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Gross domestic product at basic prices, by census metropolitan area, 2009 to 2013

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Released: 2017-01-27

The gross domestic product (GDP) of Canada's 33 census metropolitan areas (CMAs) totalled $1.3 trillion in 2013. The share of GDP in current dollars coming from the CMAs declined from 72.8% in 2009 to 71.4% in 2013. The main reason for the decline was increased mining and oil and gas extraction activities in non-CMA areas, which coincided with commodity price shifts during the period.

Chart 1  Chart 1: Share of gross domestic product from census metropolitan areas, 2009 to 2013
Share of gross domestic product from census metropolitan areas, 2009 to 2013

Mining and oil and gas extraction was one of only two sectors—the other being agriculture, forestry, fishing and hunting—where the CMAs did not account for more than half of the value of production.

Edmonton, Calgary increase share of gross domestic product

From 2009 to 2013, more than half of Canada's GDP was produced in the six CMAs with a population of 1 million or more. Among these CMAs, the share of GDP coming from Edmonton and Calgary increased during this period, while it declined in Toronto, Montréal and Ottawa–Gatineau. Vancouver's share was essentially unchanged.

Calgary's share of GDP rose from 5.2% in 2009 to 5.7% in 2013, while Edmonton saw an increase from 4.8% to 5.5% over the same time period. The higher shares of GDP were linked to commodity price shifts, as the main sources of growth came from oil and gas and engineering construction in both CMAs. These increases were also the result of mining, quarrying and oil and gas extraction in Calgary and petroleum refining in Edmonton.

The contribution of the Toronto CMA to GDP declined from 19.2% in 2009 to 18.6% in 2013, as a result of lower contributions from manufacturing as well as finance, insurance, real estate, rental and leasing, and holding companies.

Montréal's share of GDP decreased from 10.8% in 2009 to 10.2% in 2013. The CMA's share of manufacturing GDP declined from 14.1% in 2009 to 12.8% in 2013, as a result of lower output from petroleum refineries, and pharmaceutical and medicine manufacturing.

Ottawa–Gatineau's contribution to GDP declined from 4.3% in 2009 to 4.0% in 2013, the result of lower output from the telecommunications industry.

Vancouver's share of GDP averaged 6.8% from 2009 to 2013. Lower contributions to GDP from government as well as finance, insurance, real estate, rental and leasing and holding companies were offset by higher contributions from mining, quarrying and oil and gas extraction, construction and owner-occupied housing.

Winnipeg is the largest contributor to provincial gross domestic product

Among the 33 CMAs, Winnipeg was the most dominant in its province, accounting for an average of 65% of Manitoba's GDP from 2009 to 2013. Winnipeg's main industries were the government sector, trade and transportation as well as finance, insurance, rental, real estate and holding companies.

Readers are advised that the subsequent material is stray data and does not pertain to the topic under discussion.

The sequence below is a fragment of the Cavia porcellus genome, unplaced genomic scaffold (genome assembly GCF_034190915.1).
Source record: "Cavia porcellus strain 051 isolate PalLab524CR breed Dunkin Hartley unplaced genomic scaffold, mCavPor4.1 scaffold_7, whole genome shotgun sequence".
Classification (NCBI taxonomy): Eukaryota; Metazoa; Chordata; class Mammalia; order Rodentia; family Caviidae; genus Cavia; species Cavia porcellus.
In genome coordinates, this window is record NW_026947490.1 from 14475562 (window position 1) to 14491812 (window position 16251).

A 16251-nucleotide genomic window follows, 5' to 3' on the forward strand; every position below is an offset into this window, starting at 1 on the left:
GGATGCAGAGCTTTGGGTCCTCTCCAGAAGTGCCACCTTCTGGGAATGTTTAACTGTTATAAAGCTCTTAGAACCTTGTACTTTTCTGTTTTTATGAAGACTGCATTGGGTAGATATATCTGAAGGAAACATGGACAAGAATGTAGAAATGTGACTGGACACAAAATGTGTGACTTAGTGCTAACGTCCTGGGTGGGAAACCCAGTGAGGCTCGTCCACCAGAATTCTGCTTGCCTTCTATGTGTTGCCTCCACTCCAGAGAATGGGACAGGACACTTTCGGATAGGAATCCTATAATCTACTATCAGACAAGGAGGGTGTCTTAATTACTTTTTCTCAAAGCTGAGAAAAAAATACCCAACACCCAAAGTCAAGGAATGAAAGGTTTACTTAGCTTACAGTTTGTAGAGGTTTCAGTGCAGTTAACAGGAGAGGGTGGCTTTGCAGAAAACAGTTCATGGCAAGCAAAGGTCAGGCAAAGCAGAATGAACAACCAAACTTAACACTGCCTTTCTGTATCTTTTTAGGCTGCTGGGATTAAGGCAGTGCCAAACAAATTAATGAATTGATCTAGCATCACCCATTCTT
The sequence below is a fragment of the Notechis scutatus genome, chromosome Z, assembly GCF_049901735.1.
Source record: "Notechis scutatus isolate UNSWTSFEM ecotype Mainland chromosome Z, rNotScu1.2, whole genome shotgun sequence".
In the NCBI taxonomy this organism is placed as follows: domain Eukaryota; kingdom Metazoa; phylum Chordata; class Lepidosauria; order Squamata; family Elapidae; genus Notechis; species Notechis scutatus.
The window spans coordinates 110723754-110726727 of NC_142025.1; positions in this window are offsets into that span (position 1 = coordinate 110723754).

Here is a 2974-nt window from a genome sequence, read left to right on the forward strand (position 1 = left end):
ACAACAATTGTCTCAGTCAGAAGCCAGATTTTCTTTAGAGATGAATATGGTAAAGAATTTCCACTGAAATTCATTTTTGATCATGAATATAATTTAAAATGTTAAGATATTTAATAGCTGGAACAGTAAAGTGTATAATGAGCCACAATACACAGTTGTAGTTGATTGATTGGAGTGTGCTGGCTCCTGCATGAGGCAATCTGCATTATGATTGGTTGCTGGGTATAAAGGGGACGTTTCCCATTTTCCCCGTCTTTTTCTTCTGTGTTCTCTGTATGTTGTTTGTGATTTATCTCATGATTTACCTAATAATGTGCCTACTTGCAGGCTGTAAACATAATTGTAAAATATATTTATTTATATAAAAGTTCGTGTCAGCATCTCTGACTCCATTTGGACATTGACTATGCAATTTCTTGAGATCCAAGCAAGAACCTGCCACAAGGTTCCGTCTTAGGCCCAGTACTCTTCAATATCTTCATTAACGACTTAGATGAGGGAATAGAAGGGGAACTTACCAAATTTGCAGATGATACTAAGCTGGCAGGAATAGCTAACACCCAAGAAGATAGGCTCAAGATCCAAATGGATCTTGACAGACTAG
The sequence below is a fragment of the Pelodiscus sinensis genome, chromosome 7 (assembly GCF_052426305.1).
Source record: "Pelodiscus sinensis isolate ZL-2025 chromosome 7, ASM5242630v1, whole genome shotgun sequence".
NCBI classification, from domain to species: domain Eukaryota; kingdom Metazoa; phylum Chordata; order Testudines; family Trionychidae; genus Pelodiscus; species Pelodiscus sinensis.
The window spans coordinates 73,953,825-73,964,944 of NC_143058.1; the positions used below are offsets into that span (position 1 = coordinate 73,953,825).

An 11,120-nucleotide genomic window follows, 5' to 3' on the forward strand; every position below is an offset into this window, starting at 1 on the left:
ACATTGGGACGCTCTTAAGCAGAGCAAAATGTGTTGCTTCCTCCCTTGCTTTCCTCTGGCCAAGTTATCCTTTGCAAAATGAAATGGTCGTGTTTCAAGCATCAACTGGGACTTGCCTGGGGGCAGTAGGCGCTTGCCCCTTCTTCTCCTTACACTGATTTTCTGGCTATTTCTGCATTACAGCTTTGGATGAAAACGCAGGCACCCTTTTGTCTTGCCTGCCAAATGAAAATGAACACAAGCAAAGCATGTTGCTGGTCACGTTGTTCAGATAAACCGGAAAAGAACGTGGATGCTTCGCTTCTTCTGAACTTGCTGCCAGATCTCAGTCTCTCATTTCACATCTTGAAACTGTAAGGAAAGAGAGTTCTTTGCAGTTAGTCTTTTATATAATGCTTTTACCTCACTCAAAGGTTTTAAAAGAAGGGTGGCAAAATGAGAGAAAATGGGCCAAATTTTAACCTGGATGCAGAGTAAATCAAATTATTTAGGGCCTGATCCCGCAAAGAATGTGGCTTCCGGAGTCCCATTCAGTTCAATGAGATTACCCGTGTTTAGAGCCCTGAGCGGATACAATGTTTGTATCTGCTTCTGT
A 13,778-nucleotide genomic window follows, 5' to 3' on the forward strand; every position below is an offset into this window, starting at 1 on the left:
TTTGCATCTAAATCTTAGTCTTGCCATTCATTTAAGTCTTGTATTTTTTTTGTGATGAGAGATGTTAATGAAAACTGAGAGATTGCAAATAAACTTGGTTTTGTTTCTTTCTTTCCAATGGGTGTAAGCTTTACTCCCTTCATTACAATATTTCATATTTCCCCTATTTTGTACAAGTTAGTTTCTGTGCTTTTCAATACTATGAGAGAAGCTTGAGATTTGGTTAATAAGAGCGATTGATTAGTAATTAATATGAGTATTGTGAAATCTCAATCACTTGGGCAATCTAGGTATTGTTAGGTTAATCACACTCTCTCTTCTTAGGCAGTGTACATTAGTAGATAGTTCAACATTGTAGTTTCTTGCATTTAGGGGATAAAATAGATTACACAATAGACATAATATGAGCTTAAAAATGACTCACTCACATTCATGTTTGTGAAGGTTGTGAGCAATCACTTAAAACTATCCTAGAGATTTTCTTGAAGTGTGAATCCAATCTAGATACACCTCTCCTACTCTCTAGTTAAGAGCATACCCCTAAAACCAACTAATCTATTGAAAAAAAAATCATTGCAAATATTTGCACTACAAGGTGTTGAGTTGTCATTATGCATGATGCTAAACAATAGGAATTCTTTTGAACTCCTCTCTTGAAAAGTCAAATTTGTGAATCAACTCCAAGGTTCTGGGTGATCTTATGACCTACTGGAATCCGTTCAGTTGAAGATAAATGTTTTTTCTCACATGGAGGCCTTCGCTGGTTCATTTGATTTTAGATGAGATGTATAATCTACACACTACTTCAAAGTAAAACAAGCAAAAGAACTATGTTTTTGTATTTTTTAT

Vancouver was the second most dominant CMA in a province with an average contribution of 56% to British Columbia's GDP. The other CMAs contributing more than half of their province's GDP were Halifax, Montréal and Toronto.

In 2013, Windsor was the CMA most dependent on manufacturing for its economic activity, with this sector accounting for 28% of its GDP. Ottawa–Gatineau and Victoria were the least dependent on manufacturing at about 3%.

Following Ottawa–Gatineau, Kingston, Ontario, was the CMA most dependent on the government sector, which accounted for over 40% of its GDP. Calgary was the least dependent at about 10%.

The Greater Sudbury CMA in Ontario was the most dependent on commodity price fluctuations, with almost one-quarter of its GDP coming from mining. No other CMA had a dependence on the extraction industries that exceeded 15%, even when mining and oil and gas extraction were combined.

Gross domestic product per capita

Edmonton overtook Calgary as the CMA with the highest per capita GDP in 2013. The top five cities in 2013 in terms of per capita GDP (Edmonton, Calgary, Regina, St. John's and Saskatoon) all had a significant part of their economy depending on oil and gas (including extraction, petroleum refining and construction).

Two of the CMAs that were among the top 10 for per capita GDP in 2009 had fallen out of the leading group by 2013. Victoria slipped from 8th to 13th place, while Kitchener–Waterloo–Cambridge slipped from 9th to 11th place. They were replaced by Guelph (which rose from 15th to 7th place) and Greater Sudbury (up to 8th place from 16th). The increase in Guelph was due to higher output from its manufacturing sector, while mining was the main contributor to the increase in Greater Sudbury.

  Note to readers

This release of gross domestic product by census metropolitan area provides revised estimates for 2009 and new estimates for 2010 to 2013. The release completes the conversion of the experimental estimates for 2001 to 2009 (published in CANSIM table 381-5000 in November 2014) into an annual product. Moving forward, the annual production cycle will lag the reference year by approximately three and a half years.

Contact information

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